When you're solving an equation with an = sign, you don't ever have to worry about the sign changing. But things are a little different if you're solving an inequality with <, >, <, or >, To solve the equation x - 2 = 5, you just add 2 to both sides. What happens if you change it to an inequality x - 2 < 5? Are the steps still the same?
Let's see by starting with an inequality that we know is true. We know that 4 is smaller than 6. We could write this as the inequality below.
What happens if we add the same number to both sides of the equation? Will it still be a true inequality?
If you add the same number to both sides of a true inequality, the new inequality will also be true. It basically just shifts everything over on the number line. If one side of the inequality was smaller than the other, it will still be smaller if you add the same number to both sides.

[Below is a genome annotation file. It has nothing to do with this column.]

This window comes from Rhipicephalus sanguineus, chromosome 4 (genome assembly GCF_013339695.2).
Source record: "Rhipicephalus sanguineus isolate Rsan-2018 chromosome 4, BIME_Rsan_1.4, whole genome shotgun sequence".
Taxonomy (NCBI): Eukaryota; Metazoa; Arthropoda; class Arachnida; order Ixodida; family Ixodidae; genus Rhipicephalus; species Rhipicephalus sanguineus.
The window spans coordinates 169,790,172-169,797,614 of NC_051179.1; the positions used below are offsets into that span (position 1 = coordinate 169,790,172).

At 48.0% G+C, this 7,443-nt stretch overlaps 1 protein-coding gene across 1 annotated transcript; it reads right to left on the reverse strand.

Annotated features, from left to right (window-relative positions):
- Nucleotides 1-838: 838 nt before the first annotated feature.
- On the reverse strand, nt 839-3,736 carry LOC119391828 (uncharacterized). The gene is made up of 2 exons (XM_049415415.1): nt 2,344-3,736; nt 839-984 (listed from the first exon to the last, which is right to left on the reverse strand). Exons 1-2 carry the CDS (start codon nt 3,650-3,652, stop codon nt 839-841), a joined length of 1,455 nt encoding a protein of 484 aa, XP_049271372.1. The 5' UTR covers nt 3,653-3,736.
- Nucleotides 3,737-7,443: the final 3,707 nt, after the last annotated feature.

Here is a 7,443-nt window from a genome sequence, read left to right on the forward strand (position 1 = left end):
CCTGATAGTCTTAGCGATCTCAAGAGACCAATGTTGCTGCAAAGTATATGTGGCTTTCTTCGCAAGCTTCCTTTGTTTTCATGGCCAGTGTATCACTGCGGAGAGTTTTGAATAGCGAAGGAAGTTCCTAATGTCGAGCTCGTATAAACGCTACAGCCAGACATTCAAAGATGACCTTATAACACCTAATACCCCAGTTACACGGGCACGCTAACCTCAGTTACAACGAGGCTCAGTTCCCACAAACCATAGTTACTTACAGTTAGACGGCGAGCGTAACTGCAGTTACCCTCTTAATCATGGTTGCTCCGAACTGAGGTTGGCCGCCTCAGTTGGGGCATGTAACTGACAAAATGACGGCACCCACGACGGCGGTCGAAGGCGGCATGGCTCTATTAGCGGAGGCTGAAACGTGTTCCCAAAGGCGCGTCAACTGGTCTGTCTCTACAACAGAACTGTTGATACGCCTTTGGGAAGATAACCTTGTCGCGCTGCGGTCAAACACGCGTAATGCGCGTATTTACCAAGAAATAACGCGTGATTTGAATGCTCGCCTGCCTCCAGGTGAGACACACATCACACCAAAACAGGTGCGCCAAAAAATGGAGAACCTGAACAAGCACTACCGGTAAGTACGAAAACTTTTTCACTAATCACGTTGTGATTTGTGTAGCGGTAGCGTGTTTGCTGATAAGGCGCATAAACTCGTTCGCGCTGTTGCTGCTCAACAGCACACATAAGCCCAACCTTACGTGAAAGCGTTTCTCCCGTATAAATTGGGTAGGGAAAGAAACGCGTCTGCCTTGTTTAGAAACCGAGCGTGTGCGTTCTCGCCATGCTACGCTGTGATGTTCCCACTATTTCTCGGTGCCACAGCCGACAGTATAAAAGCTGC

In other words, you can add the same number to both sides of an inequality and the sign will stay the same. To solve the equation x - 2 = 6, you just add 2 to both sides.
To solve the inequality x - 2 < 6, you follow the same exact steps and keep the sign the same.
Here's an example:
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